By Maureen Gilmer, IU Health senior journalist, firstname.lastname@example.org
For a few blissful hours last week, Chase Smith was feeling pretty good. The 19-year-old was in Florida with his bride, Sadie, and the rest of his family, enjoying a respite from doctors, tests and hospitals.
Last Monday, their first day in Palm Coast, they spent a good chunk of the day with Heisman Trophy winner Tim Tebow and members of his foundation. They played games, they prayed, and they laughed – a lot, said Kelli Smith, Chase’s mom.
“It was a perfect day,” she said.
The only good day, really.
Chase spent most of the next few days in bed, suffering back spasms and general weakness due to the cancer that continues to ravage his young body. Last month, he received the heartbreaking news that the tumors had spread.
Chase and Sadie’s story has been widely shared, ever since the young couple decided to get married after learning that Chase likely had only months to live. In April of this year, they married at the Mooresville home of Sadie’s parents, Jeff and Jessica Mills.
Their motivation in going public with their story is all about faith.
“I genuinely feel that God put me on this Earth and gave me this platform to be able to share the love that he can spread, to share what’s possible with his love,” Chase explained in May.
They are on a mission to reach as many people as possible, so they say yes to as many interview requests as possible.
FRIENDSHIP WITH TEBOW
Chase, a champion swimmer who had his sights set on the Olympics when he was younger, has been a patient at Riley Hospital for Children at IU Health since he was diagnosed with Ewing’s sarcoma when he was 13.
It was a year after that diagnosis that he first met Tebow, who played college football for the University of Florida, winning the Heisman Trophy in 2007. His NFL career included stints with the Denver Broncos and the New York Jets.
Chase’s Make-A-Wish request was to meet Tebow, but it turns out the athlete’s foundation has its own wish program, dubbed W15H. (The 15 is a nod to Tebow’s college jersey number.)
In December of 2015, Chase and his family were treated to a trip to the Georgia Dome in Atlanta for the SEC Championship Game, where they got to meet and have dinner with Tebow and several friends from the foundation and spend the day on the set for the TV broadcast of the game. But that wouldn’t be the end of their friendship.
Turns out, once you take a wish trip with the Tim Tebow Foundation, you’re part of Tebow’s family for life, Kelli Smith said. Since then, they’ve reconnected with Tebow at his annual Celebrity Gala and Golf Classic fundraiser.
Last week’s visit was special because it was more personal, Kelli said, noting that Tebow encouraged Chase through laughter and prayer. He also watched the video of Chase and Sadie’s wedding, as well as a video interview conducted by the pastor of the family’s church, Emmanuel Church of Greenwood.
“The relationship with Tim is such a good booster for Chase,” Kelli said. “To be able to pray with him and spend guy time with him is so uplifting.”
Chase and Sadie spent several hours with Tebow and friends from the foundation that day. Right before the visitors left, Kelli could see Chase was wearing down. She gave him his next dose of medication, and the family left for dinner, but her son went straight to bed afterward, exhausted.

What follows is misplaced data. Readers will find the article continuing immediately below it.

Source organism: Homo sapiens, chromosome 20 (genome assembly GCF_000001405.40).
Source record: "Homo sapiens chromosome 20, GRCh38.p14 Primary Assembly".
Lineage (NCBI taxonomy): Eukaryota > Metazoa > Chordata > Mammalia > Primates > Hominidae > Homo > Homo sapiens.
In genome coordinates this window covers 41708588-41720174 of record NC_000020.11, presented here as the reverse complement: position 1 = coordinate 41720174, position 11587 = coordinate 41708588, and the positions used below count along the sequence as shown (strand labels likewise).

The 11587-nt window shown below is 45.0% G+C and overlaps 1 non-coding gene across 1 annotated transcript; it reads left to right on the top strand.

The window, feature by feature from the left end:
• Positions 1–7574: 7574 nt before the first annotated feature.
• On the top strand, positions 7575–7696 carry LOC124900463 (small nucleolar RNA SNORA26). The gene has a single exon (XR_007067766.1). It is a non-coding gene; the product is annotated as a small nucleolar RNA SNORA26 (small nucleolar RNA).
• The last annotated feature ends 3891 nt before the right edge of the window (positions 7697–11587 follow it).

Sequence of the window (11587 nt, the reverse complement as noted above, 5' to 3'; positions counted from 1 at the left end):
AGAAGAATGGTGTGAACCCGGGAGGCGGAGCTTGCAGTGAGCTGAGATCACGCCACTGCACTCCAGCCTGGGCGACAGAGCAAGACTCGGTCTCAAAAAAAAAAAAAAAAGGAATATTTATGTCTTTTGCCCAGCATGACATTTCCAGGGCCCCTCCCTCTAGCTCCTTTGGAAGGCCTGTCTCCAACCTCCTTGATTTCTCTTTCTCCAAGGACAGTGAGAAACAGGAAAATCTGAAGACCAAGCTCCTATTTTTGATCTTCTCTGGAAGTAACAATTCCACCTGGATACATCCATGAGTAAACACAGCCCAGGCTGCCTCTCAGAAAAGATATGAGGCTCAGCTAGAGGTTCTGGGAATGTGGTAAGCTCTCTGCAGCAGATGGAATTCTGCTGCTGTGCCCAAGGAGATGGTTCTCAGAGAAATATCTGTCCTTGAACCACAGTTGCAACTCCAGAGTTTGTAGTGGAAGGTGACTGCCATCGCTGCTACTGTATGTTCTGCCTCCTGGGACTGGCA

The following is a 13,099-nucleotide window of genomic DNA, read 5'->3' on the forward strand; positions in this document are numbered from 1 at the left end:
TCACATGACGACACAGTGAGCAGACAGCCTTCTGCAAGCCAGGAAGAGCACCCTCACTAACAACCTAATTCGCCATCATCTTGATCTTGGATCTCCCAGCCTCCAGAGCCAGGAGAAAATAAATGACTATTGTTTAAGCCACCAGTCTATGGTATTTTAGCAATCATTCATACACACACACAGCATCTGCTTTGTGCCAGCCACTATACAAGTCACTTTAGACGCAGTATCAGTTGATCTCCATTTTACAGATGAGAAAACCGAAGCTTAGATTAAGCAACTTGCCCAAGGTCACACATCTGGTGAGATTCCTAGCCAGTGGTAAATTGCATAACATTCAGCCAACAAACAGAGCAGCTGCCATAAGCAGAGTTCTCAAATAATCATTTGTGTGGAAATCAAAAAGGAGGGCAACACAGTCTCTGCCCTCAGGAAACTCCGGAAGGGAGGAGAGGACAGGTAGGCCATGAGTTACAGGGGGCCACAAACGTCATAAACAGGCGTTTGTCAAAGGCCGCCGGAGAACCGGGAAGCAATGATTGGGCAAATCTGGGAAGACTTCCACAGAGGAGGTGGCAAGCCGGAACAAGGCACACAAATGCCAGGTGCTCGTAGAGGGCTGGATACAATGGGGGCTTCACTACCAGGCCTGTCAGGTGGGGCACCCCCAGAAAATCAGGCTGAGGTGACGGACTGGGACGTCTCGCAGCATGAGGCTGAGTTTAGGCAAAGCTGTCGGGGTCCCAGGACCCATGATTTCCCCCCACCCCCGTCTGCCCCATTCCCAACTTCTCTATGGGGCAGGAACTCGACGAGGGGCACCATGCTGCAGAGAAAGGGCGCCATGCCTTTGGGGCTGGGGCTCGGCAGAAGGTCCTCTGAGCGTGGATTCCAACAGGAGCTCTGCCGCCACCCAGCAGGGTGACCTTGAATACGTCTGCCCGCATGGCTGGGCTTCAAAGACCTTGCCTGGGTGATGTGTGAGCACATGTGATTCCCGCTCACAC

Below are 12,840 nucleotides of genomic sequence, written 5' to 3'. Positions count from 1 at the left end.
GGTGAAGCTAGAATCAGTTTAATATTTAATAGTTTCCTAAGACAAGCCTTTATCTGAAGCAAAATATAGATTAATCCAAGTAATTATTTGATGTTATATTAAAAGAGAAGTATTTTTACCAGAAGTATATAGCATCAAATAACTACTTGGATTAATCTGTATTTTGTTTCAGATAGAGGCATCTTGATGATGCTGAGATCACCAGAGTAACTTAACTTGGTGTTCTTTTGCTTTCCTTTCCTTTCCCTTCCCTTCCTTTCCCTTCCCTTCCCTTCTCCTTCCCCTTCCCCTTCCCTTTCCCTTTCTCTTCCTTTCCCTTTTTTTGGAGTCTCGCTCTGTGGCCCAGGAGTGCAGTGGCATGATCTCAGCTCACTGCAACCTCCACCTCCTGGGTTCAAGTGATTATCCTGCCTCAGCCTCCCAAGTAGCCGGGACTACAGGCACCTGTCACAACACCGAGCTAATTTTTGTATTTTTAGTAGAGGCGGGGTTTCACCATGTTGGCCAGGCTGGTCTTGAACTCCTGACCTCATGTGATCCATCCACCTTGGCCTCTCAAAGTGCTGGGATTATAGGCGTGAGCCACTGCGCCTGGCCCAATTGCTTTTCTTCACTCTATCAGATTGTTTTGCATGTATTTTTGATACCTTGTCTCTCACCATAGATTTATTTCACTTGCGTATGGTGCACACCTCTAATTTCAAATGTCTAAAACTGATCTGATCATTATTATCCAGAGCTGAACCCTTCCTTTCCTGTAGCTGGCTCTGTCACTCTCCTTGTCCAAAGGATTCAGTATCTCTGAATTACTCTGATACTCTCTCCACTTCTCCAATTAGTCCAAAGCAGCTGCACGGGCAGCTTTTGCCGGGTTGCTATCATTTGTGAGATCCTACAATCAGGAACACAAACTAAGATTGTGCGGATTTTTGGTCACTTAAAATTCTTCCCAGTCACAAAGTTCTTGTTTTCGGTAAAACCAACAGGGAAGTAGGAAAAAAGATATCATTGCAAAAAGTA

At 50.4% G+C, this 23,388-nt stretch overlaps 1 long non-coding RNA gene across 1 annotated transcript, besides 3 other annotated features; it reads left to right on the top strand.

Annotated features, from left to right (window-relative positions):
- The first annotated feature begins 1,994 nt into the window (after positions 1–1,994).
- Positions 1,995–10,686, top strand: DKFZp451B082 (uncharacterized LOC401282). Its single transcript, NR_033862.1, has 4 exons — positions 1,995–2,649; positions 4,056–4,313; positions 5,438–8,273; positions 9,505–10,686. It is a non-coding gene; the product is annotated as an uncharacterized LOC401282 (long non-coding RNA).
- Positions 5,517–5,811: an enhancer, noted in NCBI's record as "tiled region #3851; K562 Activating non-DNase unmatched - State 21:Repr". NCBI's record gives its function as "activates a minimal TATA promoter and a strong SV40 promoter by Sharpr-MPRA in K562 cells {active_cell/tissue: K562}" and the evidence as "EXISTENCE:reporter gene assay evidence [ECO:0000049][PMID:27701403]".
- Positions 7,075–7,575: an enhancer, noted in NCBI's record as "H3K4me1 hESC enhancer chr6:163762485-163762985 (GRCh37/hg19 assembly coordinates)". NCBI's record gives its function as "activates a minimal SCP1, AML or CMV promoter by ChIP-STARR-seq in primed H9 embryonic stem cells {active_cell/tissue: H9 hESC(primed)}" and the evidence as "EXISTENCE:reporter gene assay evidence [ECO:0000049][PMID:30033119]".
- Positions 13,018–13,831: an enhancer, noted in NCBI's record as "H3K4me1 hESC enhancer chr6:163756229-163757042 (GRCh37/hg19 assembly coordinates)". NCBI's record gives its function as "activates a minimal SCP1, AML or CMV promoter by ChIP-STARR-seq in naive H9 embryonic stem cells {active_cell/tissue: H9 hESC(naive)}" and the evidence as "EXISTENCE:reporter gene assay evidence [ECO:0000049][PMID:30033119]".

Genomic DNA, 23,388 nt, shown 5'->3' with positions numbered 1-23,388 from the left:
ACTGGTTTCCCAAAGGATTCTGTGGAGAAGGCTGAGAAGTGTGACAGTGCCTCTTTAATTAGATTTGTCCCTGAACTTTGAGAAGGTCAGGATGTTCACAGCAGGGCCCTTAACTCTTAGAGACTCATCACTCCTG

“He was feeling pretty crummy, but he had a great time with Tim, so it was well worth traveling down for that,” she said.
BACK HOME AGAIN
The worry and fatigue in Kelli’s voice comes through over the phone.
“Today has been a struggle,” she acknowledged this week, returning from yet another meeting about yet another drug treatment for her son.
“I’m just trying to figure out the best treatment for Chase,” she said, as she described weighing chemo options at this stage in his illness.
The day before we spoke, she and Chase met with Riley oncologist Dr. Melissa Bear to discuss their options. They were waiting to hear from another physician about another treatment and hoped that by Friday of this week they would be able to determine the best move forward.
Whatever option they decide on, Chase’s treatment will continue at Riley, Kelli said, so her son can be close to home and sleep in his own bed.
She and her husband, Brad, have carried the weight of the decisions they’ve made over the course of their son’s cancer treatment. Even though Chase is now an adult, Kelli still feels enormous pressure to make the right decisions.
She will present the options and offer her recommendations, but in the end, she knows that Chase will tell her he trusts her to do whatever she thinks is best.
So she reads as much as she can about the drug studies. And she prays.
“I had to run to the vet this morning to get medicine for one of the dogs, and I came home and sat down at the table next to my husband and just started bawling,” Kelli confessed. “I don’t want to make the wrong decision.”
Brad Smith tried to comfort his wife, telling her it’s not all on her shoulders, but she still feels that responsibility. Her faith helps lighten the burden.
“I trust that God will guide me in the right way, but I would love to just know what he has planned.”
In the meantime, she said, “I’ll keep trusting and keep plugging away.”